Older pupils use their knowledge of division when solving more complex problems involving percentages. However, in some areas of the curriculum, this is not the case. Some pupils struggle to remember what they have learned before.

This is because checks are not effective in identifying what pupils know before moving on to new learning. This makes it difficult for pupils to build their knowledge.

Most pupils with SEND learn the same curriculum as their peers.

While staff understand the needs of an increasing number of pupils with special educational needs and/or disabilities (SEND) well, some learning is not adapted well enough to support pupils. This means that some pupils with SEND do not learn as well as they should.

Pupils work well together.

This starts in the early years where children take turns and follow the routines that are in place. Play leaders set a positive example to others during social times. This helps pupils enjoy the wide range of creative activities on offer to them.

The school monitors attendance closely. It works well with families to promote pupils' attendance. As a result, most pupils attend school regularly.

The school supports pupils' personal development well. Pupils know why it is important to treat everyone equally. They develop their character by supporting a local hospice.

Pupils enjoy taking part in the 'come dine with me' programme. This helps them to learn about budgets and to understand the importance of healthy eating.

Governors have a detailed understanding of what the school does well and where it needs to improve.

They use their knowledge to hold the school to account for its actions. Staff value the professional development they receive which helps them teach the curriculum effectively.


The arrangements for safeguarding are effective.

What does the school need to do to improve?

(Information for the school and appropriate authority)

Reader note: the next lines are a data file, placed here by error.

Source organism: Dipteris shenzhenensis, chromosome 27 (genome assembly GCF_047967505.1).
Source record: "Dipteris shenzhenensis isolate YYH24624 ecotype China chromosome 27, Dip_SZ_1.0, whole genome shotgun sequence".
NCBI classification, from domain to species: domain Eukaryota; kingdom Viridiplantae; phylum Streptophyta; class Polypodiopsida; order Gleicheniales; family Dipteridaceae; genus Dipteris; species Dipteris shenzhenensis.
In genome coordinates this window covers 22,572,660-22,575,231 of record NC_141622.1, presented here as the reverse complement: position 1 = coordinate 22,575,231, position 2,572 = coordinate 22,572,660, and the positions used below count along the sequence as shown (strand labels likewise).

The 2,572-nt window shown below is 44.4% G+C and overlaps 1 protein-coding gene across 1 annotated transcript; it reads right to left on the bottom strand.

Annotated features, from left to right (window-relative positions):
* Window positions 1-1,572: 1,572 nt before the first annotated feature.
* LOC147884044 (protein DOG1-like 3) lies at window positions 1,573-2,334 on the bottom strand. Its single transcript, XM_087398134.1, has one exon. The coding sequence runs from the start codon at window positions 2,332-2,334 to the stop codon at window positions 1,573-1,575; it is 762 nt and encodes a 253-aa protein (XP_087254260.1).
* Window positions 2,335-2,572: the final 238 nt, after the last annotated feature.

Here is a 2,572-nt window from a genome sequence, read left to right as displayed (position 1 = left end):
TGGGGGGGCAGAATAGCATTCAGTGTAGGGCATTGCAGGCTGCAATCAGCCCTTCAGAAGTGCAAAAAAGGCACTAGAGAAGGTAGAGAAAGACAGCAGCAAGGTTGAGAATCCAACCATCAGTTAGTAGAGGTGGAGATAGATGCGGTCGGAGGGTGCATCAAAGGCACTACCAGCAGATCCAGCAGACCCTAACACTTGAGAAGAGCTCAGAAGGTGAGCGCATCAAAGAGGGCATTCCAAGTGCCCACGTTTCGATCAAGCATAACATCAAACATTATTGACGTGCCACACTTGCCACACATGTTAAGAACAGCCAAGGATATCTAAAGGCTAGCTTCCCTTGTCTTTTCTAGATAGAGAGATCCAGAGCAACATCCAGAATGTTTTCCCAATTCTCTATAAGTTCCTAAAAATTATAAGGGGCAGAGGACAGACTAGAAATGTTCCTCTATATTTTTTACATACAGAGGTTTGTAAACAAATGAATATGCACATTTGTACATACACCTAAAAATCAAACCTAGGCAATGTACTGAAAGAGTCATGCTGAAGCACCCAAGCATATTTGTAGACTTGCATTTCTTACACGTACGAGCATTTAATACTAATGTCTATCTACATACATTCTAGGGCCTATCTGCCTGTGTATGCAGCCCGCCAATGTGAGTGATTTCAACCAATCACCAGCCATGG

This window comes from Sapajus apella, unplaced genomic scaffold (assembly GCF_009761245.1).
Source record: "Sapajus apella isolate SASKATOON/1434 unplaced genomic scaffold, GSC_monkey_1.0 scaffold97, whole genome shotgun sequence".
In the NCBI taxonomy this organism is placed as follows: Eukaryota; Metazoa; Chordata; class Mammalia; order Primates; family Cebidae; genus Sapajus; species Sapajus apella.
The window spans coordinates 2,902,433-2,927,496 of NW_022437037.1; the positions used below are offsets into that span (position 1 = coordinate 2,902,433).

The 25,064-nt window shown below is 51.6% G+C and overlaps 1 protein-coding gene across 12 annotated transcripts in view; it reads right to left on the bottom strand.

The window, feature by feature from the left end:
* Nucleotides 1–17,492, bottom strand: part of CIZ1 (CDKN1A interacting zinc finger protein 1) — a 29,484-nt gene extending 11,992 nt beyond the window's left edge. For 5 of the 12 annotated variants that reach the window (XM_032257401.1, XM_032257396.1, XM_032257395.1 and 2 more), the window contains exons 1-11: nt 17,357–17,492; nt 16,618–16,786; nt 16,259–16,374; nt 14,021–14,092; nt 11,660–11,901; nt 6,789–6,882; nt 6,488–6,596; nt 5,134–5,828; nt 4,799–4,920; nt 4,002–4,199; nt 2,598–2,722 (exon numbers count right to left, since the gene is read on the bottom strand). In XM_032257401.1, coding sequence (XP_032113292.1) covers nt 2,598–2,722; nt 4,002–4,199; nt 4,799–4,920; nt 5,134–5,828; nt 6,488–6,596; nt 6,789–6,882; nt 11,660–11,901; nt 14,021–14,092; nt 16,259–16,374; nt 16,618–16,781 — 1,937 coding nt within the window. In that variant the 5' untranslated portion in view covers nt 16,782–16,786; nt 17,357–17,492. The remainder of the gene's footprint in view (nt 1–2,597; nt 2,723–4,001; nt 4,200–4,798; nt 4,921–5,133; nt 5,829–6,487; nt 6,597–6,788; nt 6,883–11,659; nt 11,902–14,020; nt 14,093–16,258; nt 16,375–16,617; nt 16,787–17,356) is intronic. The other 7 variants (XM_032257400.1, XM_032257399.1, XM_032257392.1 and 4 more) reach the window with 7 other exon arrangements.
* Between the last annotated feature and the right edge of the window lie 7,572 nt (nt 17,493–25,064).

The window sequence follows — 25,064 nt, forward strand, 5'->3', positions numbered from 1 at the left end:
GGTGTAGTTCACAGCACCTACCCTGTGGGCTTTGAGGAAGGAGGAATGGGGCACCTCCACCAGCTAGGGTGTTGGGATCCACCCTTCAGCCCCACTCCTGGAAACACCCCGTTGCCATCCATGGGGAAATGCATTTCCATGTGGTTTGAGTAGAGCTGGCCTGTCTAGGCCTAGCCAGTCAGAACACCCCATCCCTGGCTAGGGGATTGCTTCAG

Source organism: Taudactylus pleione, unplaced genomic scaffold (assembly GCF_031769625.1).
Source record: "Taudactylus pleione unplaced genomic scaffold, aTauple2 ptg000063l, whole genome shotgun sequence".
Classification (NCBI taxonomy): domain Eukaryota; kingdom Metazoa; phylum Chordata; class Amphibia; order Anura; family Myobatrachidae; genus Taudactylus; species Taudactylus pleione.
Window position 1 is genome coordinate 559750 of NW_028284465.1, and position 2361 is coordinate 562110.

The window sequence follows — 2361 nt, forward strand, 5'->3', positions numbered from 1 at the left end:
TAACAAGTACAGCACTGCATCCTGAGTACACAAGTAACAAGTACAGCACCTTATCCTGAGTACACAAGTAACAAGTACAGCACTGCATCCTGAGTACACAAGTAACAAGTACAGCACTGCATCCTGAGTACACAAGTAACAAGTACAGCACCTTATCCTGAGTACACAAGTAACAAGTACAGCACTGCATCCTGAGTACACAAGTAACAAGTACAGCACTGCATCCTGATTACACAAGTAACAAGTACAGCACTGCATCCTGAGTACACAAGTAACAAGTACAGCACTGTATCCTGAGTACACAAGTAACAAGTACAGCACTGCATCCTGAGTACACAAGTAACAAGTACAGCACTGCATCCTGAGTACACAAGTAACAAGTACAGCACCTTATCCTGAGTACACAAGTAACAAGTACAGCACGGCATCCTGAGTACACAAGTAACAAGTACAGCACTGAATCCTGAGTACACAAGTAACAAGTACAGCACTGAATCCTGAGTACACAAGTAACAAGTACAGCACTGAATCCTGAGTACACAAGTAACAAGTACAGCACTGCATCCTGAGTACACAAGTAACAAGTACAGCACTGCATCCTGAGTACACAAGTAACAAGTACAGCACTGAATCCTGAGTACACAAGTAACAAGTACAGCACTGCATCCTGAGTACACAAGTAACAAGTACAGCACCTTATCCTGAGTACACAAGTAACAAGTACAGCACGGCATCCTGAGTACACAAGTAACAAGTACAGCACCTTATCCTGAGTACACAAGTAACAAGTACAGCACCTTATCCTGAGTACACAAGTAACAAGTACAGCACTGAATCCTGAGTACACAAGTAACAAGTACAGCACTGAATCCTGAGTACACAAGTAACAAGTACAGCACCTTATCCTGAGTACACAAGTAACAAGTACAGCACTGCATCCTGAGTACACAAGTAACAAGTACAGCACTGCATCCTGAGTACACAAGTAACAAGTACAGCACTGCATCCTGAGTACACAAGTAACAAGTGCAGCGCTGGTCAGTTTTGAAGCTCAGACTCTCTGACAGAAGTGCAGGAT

• In some subjects, teachers do not check well enough what pupils know and remember. Subsequent learning does not take into account pupils' prior knowledge. As a result, some pupils do not build their knowledge well over time.

This slows their progress across the curriculum. The school needs to ensure that teachers check what pupils know and remember across all subjects and use this to inform future learning.

• In some subjects, learning is not adapted well enough to meet pupils' needs.

Where this is the case, pupils, including those with SEND, do not develop their knowledge well enough across the curriculum. The school needs to ensure that learning is suitably adapted so that all groups of pupils progress through the curriculum well.


When we have judged a school to be good, we will then normally go into the school about once every four years to confirm that the school remains good.

This is called an ungraded inspection, and it is carried out under section 8 of the Education Act 2005. We do not give graded judgements on an ungraded inspection. However, if we find evidence that a school would now receive a higher or lower grade, then the next inspection will be a graded inspection, which is carried out under section 5 of the Act.

Usually this is within one to two years of the date of the ungraded inspection. If we have serious concerns about safeguarding, behaviour or the quality of education, we will deem the ungraded inspection a graded inspection immediately.

This is the second ungraded inspection since we judged the school to be good in November 2018.